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Monday 26 September 2016

Defensive systems trend not always followed by brave teams

Tipperary manager Liam Kearns is interviewed by the media after the Munster SFC Final at Fitzgerald Stadium, Killarney. Picture Credit: Brendan Moran/Sportsfile
Tipperary manager Liam Kearns is interviewed by the media after the Munster SFC Final at Fitzgerald Stadium, Killarney. Picture Credit: Brendan Moran/Sportsfile

Managing an inter-county team must be a thankless job. At the end of each GAA year, there are only a handful of counties with some element of silverware to show for their efforts.

There is another cohort of counties who have made progress with a couple of wins in the qualifiers or a league promotion. And then there are the remaining counties where the year ended with no measurable progress.

The managers of most of these teams will feel a push towards the exit door by the county board officials, club delegates, or in more recent cases, the players themselves.

Big egos

Some are journeymen managers with big egos who have more interest in the expenses cheque flowing through to their bank accounts and will move onto their next job.

Whilst others are solid, passionate guys who have put their life on hold and invested a lot of time into the role as intercounty manager and may just not have had the resources at their disposal or that bit of luck that is required.

When it comes to criticism after championship defeats, a thick skin is required because the pundits and the 'hurlers on the ditch' have all the answers and the manager is duly ridiculed.

It is even worse when the players pull the trigger to get rid of their manager.

However, I suspect Pat Holmes, Noel Conneely and Anthony Cunningham have had a bittersweet feeling following recent games for Mayo's footballers and Galway's hurlers.

The last few weeks have been interesting in watching the various approaches taken by different managers to their respective championship games.

Where the manager is under pressure, that pressure will generally seep into the team performance and players perform with fear.

Also, the most likely default position for managers under pressure nowadays is to revert to an overplayed defensive game which generally fails because it is developed through that sense of pressure over a short time- frame.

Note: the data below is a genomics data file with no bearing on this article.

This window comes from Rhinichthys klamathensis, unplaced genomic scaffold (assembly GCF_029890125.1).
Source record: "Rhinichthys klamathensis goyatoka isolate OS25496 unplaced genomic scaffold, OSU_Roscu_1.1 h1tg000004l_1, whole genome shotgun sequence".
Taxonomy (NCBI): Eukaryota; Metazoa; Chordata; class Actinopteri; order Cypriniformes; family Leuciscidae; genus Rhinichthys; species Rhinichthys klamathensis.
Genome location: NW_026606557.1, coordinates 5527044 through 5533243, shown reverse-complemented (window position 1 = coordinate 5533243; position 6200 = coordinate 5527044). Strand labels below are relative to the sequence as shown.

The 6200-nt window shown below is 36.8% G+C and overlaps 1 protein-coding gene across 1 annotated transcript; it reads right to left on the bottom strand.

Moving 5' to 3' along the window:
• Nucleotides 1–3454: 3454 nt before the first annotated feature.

Kildare, Meath, Derry and Armagh are prime examples of the teams playing in that category where the end-of-year report will not make pretty reading. Kildare lost their Division 3 final to Clare conceding a couple of sloppy goals.

Plan B was implemented by Cian O'Neill and Kildare developed a defensive system of play for the championship which was unworkable without any quality forwards or pace coming from defence. O'Neill is in 'Year 1' of his project but Kildare supporters are an impatient bunch and already there are signs that he is feeling the pressure from within the county by not letting his team play to their own strengths.

Shackles

Mick O'Dowd in Meath is in 'Year 4' of his tenure and he set up his team to limit the damage against Dublin. At no stage during the game were Meath willing to throw off the shackles and have a go at Dublin because he feared a five or six-goal onslaught that would have had more drastic effect when the 'hurlers on the ditch' got hold of him afterwards.

Armagh, much-ridiculed and beaten three times in recent weeks, have also played like a team under pressure and again they do not have the quality players to play counter-attacking football.

In contrast to that, you have teams where the managers are not under pressure externally and the mood is upbeat in the county. This leads to a more confident approach from the managers involved who have set up their teams based on their fundamental beliefs. They are more willing to take risks because they have a few brownie points built up and their positive approach will reflect in their team performances.

I do believe the widespread negative reaction to poor defensive football tactics is beginning to impact on the mind-set of managers. Many supporters are now more willing to accept defeat graciously (even of that means being beaten by a higher margin) by having a positive approach to games rather than setting up to limit the damage before the ball is thrown in.

Tipp were always going to be swimming against the tide against Kerry last weekend. Liam Kearns knew that all too well but he set his team up to play to their strengths. He believed he had forwards that could trouble the Kerry defence if they took their opportunities.

In taking that approach he left his defence exposed to a strong Kerry forward line and rolled the dice in the hope they would get a few breaks going their way.

Cavan have received many plaudits in recent months when they abandoned their defensive mindset and set about focusing on what they can offer offensively. It changed the attitude right across the county and supporters began to dream again.

It is easy to point to the fact that their defence went awol last Sunday in the second half against Tyrone but that is part of the learning curve for Cavan. It's about striking the right balance. The top teams have the quality players to balance their defensive approach with strong attacking options.

Tom Cribbin, the Westmeath manager, has already spoken honestly about his willingness to attack the Dubs on Sunday week in the Leinster Final. It is a style of football that suits Westmeath better. Granted they could still lose by 20 points but he wants to give his team the best chance to express themselves.

Maybe just maybe, we are beginning to see a shift in mindset.

Defence and the non-concession of goals will always be a priority in any team set-up but just maybe some managers are beginning to lead and not follow.

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